There’s been plenty of time to experience different levels of isolation, solitude and loneliness during the pandemic. The idea of living as a hermit or being marooned on a desert island has acquired new associations. In lockdown the immediate landscape turns into a kind of island.
Revisiting sketchbooks led me to a visual account of trips to Flat Holm /Ynys Echni eighteen years ago. The island is the furthest South you can go in Wales. Its closest neighbour is Steep Holm /Ynys Rhonech, 4km away, part of Somerset.
In April 2003 the newly formed Cardiff Drawing Group joined members of Flat Holm Society on a day of repairs, gardening and tidying up. I took pens, conté pencils and some Payne’s Grey ink. I thought it might help in the long term.
Flat Holm has several historic layers, laid down by Saint Cadog in the 6th C, sheltering Vikings, Marconi’s wireless tests and military personnel defending port cities from naval and aerial attack. It’s dotted with structures in varying states, from a former farmhouse, to Victorian barracks, WW2 gun emplacements and a defunct foghorn station. A cholera isolation hospital built in 1896 was still hanging on and facing England is a large water catchment. When I read the Strugatsky brothers’ Roadside Picnic last year, with its abandoned alien debris, it reminded me of a land-locked Flat Holm. The Zone.
[click on pics to enlarge]
I gained an invigorating sense of the coastline and the city of Cardiff as they receded from the small ferry out of Barry. Unvisited places on the far side glided into focus: Clevedon, Middle Hope, Weston-super-Mare. Cardiff has a habit of clouding over in the afternoon, but here the light stayed clear, casting strong shadows on unfamiliar forms. I chatted to a retired couple who said they’d visited many wonders around the globe but this was the one place they felt compelled to return to. It felt a bit being like being stranded on a large roundabout on a fine day.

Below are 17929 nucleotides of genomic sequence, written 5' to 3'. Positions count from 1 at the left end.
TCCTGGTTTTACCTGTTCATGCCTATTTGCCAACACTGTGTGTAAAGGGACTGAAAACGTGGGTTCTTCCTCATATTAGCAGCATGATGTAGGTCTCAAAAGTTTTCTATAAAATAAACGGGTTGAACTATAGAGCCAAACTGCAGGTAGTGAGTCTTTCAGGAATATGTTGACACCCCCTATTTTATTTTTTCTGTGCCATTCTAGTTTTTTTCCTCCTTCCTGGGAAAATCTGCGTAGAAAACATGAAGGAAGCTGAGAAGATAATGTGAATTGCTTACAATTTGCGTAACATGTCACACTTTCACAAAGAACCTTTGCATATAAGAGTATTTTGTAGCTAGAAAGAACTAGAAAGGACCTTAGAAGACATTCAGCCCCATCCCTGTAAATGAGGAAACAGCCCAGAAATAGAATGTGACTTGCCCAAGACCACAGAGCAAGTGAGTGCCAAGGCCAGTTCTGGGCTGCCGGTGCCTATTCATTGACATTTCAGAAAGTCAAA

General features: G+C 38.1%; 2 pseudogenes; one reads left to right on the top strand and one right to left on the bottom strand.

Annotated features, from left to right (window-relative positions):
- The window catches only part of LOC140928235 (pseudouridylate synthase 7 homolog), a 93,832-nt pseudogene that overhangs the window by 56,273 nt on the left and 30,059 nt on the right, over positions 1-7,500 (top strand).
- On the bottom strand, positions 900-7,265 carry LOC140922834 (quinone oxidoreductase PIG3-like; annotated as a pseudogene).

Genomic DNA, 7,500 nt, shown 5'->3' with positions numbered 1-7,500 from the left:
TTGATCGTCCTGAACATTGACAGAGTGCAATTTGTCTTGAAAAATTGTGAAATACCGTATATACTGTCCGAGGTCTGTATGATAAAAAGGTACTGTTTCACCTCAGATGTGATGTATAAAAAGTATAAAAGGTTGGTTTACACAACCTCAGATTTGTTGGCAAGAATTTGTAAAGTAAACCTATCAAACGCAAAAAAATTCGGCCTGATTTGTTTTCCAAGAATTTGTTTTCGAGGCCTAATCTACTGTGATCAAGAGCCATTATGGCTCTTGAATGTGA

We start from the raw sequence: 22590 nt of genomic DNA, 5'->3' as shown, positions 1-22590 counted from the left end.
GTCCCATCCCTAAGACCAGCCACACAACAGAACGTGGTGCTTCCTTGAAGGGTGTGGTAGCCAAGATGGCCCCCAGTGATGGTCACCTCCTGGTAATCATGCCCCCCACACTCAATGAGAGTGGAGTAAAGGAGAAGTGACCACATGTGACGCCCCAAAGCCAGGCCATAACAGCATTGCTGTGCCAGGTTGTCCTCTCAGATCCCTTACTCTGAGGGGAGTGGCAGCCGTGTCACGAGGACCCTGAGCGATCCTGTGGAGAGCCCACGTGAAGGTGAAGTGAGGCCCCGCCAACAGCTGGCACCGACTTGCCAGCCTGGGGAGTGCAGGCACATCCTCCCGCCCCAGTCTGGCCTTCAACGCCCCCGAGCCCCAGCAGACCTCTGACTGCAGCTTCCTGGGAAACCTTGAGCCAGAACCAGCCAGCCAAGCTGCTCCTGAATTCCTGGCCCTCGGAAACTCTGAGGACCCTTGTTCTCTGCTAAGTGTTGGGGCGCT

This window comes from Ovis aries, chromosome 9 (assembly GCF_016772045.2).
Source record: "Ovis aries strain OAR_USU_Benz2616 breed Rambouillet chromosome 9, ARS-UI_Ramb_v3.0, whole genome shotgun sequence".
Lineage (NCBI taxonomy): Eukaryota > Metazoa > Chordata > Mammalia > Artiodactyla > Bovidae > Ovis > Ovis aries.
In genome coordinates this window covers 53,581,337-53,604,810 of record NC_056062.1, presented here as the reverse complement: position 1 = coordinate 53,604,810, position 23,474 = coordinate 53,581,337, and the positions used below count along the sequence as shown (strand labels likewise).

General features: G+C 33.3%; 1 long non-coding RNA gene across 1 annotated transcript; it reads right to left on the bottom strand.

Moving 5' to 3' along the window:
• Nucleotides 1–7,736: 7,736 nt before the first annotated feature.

Various teams engage with Flat Holm, co-ordinated by the Cardiff Harbour Authority. When we visited you could stay on a bunk in the farmhouse. The island’s currently closed to visitors. The massive 15m tidal range restricts when it’s possible to land a ferry. It’s a Site of Special Scientific Interest, with a microclimate that hosts unique wild leeks. The time to avoid is May-June when gulls are defensively nesting. When we visited, the beach was littered with chicken bones. Members of Flat Holm Soc boldly went and filled a wheelbarrow with ex-gulls, some in a pristine state, mostly killed by botulism from scavenging on Cardiff’s landfill.
It was great to travel with friends and meet new people through a shared experience in landscape.
The drawings vividly recall a serene return journey over a turquoise Bristol Channel (often a silty brown).
Late August 2003: a second visit, this time with colours.
“….Now I will believe
That there are unicorns, that in Arabia
There is one tree, the phoenix’ throne, one phoenix
At this hour reigning there.”
Sebastian to Alonso, Act 3, The Tempest – William Shakespeare.
I’m currently researching a project based on The Tempest with poet and translator Luca Paci. We’ve been reflecting on wonders in the local landscape, the disjointed passing of time in lockdown and the limits of self-help culture. This sketchbook provides a mine of images and ideas.
Next stop: Steep Holm. Have you been there? Please let me know what it’s like.